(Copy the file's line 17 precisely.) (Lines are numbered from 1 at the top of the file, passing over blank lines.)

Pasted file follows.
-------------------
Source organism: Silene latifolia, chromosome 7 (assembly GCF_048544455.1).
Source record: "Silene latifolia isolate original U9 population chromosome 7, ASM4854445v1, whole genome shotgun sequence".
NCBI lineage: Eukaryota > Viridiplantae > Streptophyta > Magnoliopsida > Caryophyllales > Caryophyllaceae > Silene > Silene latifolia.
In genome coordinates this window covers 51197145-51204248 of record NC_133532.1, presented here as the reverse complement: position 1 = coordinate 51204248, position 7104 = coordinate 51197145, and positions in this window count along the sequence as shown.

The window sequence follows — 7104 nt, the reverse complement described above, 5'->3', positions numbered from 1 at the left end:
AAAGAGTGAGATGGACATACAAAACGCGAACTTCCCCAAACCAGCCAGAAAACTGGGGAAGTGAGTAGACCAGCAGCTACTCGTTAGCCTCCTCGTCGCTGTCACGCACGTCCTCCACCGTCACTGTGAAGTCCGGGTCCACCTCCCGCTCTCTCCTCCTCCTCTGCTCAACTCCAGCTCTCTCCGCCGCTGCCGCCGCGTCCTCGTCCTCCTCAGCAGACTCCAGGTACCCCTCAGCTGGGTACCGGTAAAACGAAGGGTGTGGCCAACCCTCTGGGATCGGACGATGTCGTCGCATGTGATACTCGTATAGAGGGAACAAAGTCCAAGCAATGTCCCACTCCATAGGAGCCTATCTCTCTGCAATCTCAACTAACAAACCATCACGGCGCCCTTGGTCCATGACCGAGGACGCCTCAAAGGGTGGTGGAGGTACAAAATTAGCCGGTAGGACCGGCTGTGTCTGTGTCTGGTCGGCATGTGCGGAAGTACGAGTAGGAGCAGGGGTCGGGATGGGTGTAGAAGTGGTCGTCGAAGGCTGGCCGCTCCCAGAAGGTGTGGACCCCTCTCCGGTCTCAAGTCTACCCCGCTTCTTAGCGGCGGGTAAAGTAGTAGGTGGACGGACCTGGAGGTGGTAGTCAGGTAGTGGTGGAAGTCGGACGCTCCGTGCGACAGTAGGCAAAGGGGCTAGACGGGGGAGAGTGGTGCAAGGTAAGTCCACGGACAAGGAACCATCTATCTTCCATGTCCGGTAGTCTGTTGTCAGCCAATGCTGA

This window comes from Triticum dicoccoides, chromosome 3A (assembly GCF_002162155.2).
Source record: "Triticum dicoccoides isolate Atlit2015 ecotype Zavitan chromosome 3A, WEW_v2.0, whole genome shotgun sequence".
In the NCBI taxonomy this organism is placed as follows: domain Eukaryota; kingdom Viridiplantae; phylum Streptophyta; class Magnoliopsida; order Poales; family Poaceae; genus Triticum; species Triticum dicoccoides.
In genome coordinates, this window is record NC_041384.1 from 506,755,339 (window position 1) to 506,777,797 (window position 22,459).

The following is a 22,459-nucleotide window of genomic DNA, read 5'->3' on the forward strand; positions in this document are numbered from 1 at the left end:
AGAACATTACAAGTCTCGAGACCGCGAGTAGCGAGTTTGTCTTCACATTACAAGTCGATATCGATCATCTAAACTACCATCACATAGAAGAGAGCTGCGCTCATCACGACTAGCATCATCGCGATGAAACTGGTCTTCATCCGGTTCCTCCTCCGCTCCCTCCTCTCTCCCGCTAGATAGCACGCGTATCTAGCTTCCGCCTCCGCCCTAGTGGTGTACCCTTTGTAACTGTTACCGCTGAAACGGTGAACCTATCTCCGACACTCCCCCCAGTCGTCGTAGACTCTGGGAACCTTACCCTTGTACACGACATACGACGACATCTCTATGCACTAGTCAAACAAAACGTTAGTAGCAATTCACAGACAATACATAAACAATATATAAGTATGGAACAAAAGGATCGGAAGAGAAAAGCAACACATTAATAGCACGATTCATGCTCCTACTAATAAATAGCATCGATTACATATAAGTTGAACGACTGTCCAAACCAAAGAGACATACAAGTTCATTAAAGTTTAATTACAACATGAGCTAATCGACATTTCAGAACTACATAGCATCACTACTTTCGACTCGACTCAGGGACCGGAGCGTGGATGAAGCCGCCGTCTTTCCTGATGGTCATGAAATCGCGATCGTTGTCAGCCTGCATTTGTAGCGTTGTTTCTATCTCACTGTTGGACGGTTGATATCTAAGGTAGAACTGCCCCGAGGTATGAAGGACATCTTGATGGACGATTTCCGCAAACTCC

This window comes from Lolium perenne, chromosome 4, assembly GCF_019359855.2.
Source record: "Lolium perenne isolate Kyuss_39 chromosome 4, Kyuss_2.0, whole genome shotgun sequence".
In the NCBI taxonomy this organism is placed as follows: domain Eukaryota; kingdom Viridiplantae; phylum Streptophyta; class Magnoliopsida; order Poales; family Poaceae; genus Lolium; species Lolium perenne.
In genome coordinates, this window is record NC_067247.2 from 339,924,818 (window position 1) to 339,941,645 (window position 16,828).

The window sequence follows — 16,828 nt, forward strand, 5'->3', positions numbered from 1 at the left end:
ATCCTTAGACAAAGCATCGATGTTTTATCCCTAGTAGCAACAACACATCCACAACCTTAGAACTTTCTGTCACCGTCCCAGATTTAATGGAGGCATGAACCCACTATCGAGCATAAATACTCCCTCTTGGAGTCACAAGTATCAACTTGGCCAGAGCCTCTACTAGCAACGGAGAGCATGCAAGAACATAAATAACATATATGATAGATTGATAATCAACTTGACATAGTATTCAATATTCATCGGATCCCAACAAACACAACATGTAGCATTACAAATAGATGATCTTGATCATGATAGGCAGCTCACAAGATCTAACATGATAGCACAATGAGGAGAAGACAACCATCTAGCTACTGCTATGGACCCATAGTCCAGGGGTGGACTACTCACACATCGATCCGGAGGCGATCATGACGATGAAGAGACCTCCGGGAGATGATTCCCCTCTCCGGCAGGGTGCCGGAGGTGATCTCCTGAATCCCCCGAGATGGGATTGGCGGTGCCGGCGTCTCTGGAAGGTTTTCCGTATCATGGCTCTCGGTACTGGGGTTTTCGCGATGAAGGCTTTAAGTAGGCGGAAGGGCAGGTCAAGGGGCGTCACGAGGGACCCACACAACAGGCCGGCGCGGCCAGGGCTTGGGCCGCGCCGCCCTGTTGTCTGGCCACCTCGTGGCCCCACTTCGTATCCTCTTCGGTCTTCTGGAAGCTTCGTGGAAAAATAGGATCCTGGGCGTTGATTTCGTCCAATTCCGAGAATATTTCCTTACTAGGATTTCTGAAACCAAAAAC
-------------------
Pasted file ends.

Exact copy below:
The window sequence follows — 16,828 nt, forward strand, 5'->3', positions numbered from 1 at the left end: